The view has changed; I went from seeing most of the landmark Manhattan buildings to seeing the new buildings on Williamsburg’s waterfront which I didn’t like at first, but now I don’t mind. I did have that old view for about 20 years. As you’ll remember the neighborhood was scrappy, with a smaller community of just-graduated art students and artists, and the loft parties were amazing and free. The streets were quiet, and it seemed like our playground. Now it’s got what we used to go to the city for, and the people have changed, but it’s kind of nice feeling more anonymous in a place I’ve lived so long. I think it’s great still. I can’t complain about other people moving to a place I moved, like I’m allowed to, but other people aren’t – it’s too simple a way of thinking about an area.
How many people have you had over at once? What was max capacity?
My twin brother and I would have parties a couple times a year and I think we would have about a hundred people or so. They were wild and we would just give up control. It was before anyone would complain because Williamsburg, although less populated, was much louder and wilder in general.
What’s the best apartment upgrade you ever bought, made, or accidentally implemented and why?
A drying rack above the sink made a huge difference that I still love. Recently I made a daybed for the room with all my books and office stuff. I use it all the time and people can stay over. Also, I hung cedar from the ceiling of the bathroom which made it a lot better.
What was the biggest decorating mistake you ever made
My brother and I painted the kitchen floor Tiffany blue and were going to paint “Tiffany & Co.” in the middle. Before we made that mistake, we realized everything looked terrible when the sun hit any part of it. Then we tried a weird yellow that was worse. Then a primary red that was great.
What’s your favorite time of day to be at home?
My favorite is the morning. If I can start work at about 10, sunny mornings with the light coming though the blinds are magic.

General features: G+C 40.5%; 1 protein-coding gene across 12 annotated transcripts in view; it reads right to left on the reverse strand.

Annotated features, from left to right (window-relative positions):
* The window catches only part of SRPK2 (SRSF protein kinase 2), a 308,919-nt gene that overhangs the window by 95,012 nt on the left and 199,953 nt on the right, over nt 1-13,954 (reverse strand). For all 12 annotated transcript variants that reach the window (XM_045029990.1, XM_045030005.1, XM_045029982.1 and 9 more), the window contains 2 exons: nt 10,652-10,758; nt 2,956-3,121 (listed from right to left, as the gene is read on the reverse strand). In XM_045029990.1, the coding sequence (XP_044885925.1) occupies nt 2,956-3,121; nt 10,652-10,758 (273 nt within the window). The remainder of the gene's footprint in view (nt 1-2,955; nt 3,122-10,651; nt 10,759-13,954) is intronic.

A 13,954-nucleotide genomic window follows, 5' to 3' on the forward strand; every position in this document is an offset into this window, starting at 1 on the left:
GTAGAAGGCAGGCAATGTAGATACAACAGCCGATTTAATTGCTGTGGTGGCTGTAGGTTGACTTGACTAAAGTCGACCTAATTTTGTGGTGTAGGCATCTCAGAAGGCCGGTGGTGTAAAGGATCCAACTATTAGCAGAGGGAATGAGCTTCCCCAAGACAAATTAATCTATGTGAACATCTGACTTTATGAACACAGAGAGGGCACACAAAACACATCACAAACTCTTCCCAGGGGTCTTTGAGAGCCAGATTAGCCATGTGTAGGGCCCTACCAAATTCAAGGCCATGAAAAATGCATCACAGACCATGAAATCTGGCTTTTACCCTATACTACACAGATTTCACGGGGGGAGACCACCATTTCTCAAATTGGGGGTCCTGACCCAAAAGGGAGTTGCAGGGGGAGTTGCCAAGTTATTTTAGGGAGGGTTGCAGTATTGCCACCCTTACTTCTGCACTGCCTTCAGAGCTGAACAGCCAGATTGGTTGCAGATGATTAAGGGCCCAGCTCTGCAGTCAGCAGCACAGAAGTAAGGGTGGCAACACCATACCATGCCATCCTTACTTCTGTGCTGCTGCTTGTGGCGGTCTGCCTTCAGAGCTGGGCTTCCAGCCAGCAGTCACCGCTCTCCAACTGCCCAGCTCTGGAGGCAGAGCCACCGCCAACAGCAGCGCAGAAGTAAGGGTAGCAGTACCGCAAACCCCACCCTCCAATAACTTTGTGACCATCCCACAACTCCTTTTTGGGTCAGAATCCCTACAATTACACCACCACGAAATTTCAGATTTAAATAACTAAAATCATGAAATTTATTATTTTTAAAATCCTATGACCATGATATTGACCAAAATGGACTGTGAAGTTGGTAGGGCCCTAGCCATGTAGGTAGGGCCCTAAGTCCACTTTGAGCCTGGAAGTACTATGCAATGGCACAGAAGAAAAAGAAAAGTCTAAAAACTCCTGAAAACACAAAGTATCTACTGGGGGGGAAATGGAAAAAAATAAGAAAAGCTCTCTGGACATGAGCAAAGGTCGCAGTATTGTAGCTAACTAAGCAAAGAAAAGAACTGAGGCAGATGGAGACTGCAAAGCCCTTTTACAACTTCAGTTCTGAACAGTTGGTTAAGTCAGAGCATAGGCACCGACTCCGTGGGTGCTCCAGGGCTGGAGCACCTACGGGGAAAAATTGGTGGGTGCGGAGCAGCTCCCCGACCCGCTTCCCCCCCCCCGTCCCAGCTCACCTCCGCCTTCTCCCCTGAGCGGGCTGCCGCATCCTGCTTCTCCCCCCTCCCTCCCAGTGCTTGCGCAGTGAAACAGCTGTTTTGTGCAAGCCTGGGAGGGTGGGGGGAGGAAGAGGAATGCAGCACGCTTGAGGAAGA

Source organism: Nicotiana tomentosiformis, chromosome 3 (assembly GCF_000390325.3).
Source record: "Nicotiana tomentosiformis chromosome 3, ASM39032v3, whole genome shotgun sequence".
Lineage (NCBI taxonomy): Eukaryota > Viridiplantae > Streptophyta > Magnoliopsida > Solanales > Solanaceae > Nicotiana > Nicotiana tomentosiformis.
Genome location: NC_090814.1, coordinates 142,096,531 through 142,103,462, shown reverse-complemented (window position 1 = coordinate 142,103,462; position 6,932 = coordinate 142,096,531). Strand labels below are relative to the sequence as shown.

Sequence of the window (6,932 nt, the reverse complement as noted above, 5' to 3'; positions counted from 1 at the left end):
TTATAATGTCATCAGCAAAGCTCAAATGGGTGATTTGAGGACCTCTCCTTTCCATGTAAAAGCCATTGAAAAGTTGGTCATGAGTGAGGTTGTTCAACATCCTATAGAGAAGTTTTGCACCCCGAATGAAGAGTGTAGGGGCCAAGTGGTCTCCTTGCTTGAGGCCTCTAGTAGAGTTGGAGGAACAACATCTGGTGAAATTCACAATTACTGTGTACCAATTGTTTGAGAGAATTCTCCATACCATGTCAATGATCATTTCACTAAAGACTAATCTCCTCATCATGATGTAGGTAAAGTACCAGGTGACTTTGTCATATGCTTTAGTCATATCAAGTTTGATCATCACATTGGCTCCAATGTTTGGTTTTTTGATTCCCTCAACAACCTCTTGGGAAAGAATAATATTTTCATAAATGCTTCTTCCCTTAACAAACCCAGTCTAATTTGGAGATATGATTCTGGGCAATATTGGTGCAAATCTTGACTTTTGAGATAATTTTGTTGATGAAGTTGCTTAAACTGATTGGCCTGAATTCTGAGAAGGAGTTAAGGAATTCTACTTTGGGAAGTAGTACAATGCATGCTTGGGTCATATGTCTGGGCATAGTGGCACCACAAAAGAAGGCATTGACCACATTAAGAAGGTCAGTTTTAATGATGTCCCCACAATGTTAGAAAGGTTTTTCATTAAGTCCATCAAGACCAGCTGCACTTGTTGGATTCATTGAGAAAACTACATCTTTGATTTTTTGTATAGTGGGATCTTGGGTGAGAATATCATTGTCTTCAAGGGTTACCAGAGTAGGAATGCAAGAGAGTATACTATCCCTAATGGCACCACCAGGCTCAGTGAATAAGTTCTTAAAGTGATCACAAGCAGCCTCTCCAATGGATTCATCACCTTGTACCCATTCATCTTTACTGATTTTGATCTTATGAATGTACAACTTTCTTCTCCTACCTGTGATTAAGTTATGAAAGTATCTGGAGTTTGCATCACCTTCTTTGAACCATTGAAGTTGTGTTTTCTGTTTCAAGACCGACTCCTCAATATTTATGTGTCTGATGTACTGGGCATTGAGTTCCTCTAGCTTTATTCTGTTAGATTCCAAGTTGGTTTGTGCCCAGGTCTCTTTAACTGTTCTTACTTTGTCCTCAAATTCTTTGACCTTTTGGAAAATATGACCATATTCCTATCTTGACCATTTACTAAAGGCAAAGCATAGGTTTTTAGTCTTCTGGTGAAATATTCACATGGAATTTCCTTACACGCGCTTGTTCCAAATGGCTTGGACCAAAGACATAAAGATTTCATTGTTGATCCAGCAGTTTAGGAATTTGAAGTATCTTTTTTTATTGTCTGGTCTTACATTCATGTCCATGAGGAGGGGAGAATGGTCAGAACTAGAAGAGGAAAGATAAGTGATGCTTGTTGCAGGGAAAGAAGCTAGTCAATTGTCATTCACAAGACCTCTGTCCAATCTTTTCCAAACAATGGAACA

If your apartment was a song, what song would it be?
The first song that comes to mind is Joni Mitchell’s “Night in the City”. It’s about going out, but sung from an apartment that I think is my apartment.
How does your furniture-making practice inform your painting and vice versa?
Furniture needs to work. If it doesn’t, maybe you call it art or garbage. I want things to function. When making art (which we never know how exactly it works in the world), I want to make it work as well as I can. Function as best it can. Making furniture helps that cause. But making furniture also somewhat eliminates the constant need for art to function monetarily, which is freeing.
Rank these twelve apartmenty things in order of importance – square footage, house plants, natural light, a windowed bathroom, cross ventilation, elevator, a view, storage space, proximity to a good bodega, doorman, nice neighbors, good vibes.
Natural light, a windowed bathroom, cross ventilation, proximity to a good bodega, a view, good vibes, storage space, square footage, house plants, nice neighbors, doorman, elevator.
Tell us what you’re working on…
I’m renovating a house in Water Island, Fire Island. It’s an early postmodern house that I’m bringing back to its original state. A few alterations in the kitchen and bathrooms, but within the same design language. I’m also working on an art show for Canada for spring 2023.
Photographed by Mary Manning
Also available in Vanilla, see it here.